Donald Wolfit memories|
Thank you so much for your excellent
article by Neal Arden (MQ, Issue No. 9).
I was particularly pleased to read the
comments on the late Sir Donald Wolfit,
who was definitely more than an actor
‘forced on tour’ as stated.
He was a consummate master of them all,
his working in the Lodge was sheer perfection
at all times. Never did he pause in the wrong
place, fluff his lines, dry up or forget them,
or be in need of a dozen off-stage prompts
or loud whispers from the brethren.
I was Sir Donald’s Assistant Director on
such films as Rise and Fall of a Birdwatcher for
MGM. The great man taught me a lot. It is a
pity others do not listen – if they did, then
standards would rise, not fall.
When I became a Mason in 1991 I joined a
small Lodge in Surrey (Aultone No. 6873)
meeting at Sutton, and was surprised to learn
that our organist was not a Lodge member.
During my visiting over the years, and
particularly in my year as Master, it had
become obvious that we were not alone in
having no musician within the Lodge.
As a computer programmer, I decided
to approach this from the cyber direction.
If we could not employ a real organist, then
we would have a virtual one.
I had moved to Aldershot, and as Semper
Fidelis No. 6664 at Farnborough had lost
their organist, I offered to do musical
accompaniment using my virgin system.
I have demonstrated the system to many
Lodges at many centres, including Great
Queen Street. I set up my laptop on top
of the organ and operate it there. Often
brethren do not realise that I am not playing
the organ itself.
My current system I call the Internet
Lodge Organist, and it is available to
anybody who wants to give it a try. All
that is required is a Lodge member who
has access to a laptop and a reasonable pair
of amplified speakers
If you do try it, please feed me back
information along with any problems
suggestions. Go to www.ilo.org.uk. Email:
For the past 25 years I have collected
one particular model, the Carlisle Salt Pot,
initially to see how many different crests or
transfers I could find. Some 696 later, two
stand out of the rest.
Goss Masonic china|
The article on Masonic stamps (MQ, Issue
No. 9) inspired me to enquire how many
people know of, or collect Goss china?
William Henry Goss carved a career in the
pottery industry, becoming Copeland’s
chief artist in 1854 at the age of 21.
A year later he opened his own factory
and produced a range of goods from busts
and classical figures to the inexpensive massproduced
souvenir heraldic ware.
Collecting Goss china became a craze,
and the designs or transfers were mainly
depictions or copies of coats of arms of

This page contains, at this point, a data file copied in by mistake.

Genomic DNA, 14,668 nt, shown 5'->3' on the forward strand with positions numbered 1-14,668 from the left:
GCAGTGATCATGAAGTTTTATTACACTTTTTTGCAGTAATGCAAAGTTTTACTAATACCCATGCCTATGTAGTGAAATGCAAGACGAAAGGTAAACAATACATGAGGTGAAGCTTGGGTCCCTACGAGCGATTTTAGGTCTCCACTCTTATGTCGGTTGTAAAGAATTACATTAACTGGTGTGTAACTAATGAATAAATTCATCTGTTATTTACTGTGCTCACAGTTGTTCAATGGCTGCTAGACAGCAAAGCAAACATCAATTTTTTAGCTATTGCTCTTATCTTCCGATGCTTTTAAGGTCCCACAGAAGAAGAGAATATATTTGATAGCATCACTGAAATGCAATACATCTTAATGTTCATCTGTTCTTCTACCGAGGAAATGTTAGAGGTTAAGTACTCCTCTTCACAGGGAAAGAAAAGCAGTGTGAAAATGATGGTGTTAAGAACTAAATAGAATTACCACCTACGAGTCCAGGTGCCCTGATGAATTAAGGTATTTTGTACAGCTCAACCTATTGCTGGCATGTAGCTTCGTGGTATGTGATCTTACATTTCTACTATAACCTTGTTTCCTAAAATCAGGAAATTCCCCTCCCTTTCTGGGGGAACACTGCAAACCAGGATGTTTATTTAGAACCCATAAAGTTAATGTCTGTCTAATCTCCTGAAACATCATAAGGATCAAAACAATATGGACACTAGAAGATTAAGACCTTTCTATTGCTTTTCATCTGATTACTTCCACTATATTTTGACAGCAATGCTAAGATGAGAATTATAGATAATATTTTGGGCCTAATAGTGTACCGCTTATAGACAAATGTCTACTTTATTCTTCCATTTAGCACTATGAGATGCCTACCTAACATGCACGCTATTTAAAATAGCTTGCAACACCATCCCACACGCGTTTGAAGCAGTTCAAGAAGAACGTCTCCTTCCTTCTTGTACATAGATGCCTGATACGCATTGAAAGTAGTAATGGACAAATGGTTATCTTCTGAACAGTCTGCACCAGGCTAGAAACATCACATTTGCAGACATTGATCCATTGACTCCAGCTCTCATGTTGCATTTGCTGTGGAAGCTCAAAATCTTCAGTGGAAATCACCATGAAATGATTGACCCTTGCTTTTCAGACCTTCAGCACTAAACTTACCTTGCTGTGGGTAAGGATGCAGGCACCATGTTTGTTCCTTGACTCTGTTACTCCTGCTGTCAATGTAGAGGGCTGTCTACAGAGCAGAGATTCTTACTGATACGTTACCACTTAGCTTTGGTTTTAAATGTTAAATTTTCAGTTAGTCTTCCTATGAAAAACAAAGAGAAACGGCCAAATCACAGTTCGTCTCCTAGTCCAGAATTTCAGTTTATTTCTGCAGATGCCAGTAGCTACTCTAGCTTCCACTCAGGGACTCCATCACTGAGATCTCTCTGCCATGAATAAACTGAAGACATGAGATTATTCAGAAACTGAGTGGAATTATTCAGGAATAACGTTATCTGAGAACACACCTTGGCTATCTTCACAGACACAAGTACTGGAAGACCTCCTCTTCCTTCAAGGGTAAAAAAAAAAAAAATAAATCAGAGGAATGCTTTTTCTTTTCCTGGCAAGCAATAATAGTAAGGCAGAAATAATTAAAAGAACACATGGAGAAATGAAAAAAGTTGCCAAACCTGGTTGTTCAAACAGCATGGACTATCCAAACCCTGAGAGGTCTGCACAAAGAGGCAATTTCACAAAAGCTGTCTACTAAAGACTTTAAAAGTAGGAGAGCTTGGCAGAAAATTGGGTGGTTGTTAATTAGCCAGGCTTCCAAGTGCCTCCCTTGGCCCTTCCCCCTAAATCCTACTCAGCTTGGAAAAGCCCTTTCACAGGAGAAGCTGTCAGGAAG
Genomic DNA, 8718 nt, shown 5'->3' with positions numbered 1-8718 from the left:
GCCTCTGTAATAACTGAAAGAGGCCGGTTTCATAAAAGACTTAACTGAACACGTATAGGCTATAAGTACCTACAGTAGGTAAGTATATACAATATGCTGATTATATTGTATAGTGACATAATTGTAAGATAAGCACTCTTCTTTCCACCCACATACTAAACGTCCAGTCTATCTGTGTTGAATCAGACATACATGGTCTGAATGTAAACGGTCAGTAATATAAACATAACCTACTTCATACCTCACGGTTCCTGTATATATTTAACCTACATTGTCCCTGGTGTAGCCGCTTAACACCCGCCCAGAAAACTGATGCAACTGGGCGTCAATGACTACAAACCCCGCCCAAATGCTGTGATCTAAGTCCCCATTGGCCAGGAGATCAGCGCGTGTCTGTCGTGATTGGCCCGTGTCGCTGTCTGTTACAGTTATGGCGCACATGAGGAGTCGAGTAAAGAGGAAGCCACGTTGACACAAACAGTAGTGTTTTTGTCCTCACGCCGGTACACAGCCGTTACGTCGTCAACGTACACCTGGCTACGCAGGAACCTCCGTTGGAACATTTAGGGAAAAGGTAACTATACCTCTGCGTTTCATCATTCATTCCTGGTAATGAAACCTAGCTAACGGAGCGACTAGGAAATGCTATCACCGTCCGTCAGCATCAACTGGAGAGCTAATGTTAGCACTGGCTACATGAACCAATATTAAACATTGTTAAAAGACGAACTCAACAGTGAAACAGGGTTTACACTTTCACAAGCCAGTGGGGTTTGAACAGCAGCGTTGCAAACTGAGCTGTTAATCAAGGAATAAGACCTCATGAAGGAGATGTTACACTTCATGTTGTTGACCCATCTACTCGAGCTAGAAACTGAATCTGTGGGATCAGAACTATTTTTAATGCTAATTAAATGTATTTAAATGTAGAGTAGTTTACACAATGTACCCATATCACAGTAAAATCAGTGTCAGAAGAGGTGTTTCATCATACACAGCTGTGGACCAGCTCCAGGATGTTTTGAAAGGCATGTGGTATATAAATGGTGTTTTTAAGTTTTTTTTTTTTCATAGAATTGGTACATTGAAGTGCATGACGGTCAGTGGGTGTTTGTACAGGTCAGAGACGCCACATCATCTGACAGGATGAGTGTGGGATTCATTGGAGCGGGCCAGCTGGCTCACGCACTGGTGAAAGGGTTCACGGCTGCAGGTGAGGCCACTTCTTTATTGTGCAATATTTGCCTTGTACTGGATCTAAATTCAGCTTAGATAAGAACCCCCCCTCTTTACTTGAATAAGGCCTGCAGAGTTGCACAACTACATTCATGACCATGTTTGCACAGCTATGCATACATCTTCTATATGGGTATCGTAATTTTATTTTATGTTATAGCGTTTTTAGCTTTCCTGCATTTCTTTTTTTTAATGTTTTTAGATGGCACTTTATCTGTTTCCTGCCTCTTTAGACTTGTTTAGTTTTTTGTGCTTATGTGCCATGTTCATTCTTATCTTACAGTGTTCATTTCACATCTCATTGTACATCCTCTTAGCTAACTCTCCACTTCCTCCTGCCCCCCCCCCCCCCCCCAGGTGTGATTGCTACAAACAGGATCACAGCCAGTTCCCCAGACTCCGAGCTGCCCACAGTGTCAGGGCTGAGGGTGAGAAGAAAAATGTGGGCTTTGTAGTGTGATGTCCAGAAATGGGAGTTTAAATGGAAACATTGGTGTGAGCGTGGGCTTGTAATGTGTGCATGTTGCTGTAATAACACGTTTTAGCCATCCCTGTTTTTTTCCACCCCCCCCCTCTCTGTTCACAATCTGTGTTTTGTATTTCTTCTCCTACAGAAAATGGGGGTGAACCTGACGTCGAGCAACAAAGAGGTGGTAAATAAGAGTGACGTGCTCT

towns and cities or personal arms. Pictorial
scenes, abbeys, schools, military and naval
badges give the collector a wide variety or a
special them to collect on.
Fine examples of
Goss china with
They are Masonic decorations, probably
among the rarest of designs sought after.
Transfers showing the square and compasses,
the sun, moon and stars, sprigs of acacia and
the arms of the Grand Lodges of England,
Scotland and Ireland are among a variety of
designs produced by Goss.
A few have been found that commemorate
a ladies festival, showing the Lodge motif and
giving the name of the Master in that year.
A few examples can be seen in the Great
Queen Street museum.
Prices for pieces with Masonic decorations
have ranged from £150 to £200 each, until
recently, when two pieces auction on the
Ebay Internet site for over £700 each.
I would be most interested to hear from
any Brother who is a collector, or who
wishes to know more.
2 Pennine Walk,
Kent TN2 3NN
W S Gilbert Lodge
W S Gilbert (MQ, Issue No. 8) was also a
member of Northern Bar Lodge No. 1610.
He became a joining member on 15 January
1877, when he was a barrister in Liverpool,
and was made an honorary member on 16
December 1881. He never held office, as
the bye-laws at that time prevented joining
members from doing so.
I refer to the article about Cyril Spackman
(MQ, Issue No. 9), which I read with great
interest. Panmure Lodge, mentioned in the
article, is the great-great-grandmother
Lodge of Old Palace Lodge No. 7173 EC.
W. Bro. Spackman was a founder of this
Lodge, which was consecrated in May 1952.
He designed our Lodge jewel. I had no idea
that he was such a talented man and how
fortunate we were to have him as a Founder.
We have much by which to remember him.
East Preston, West Sussex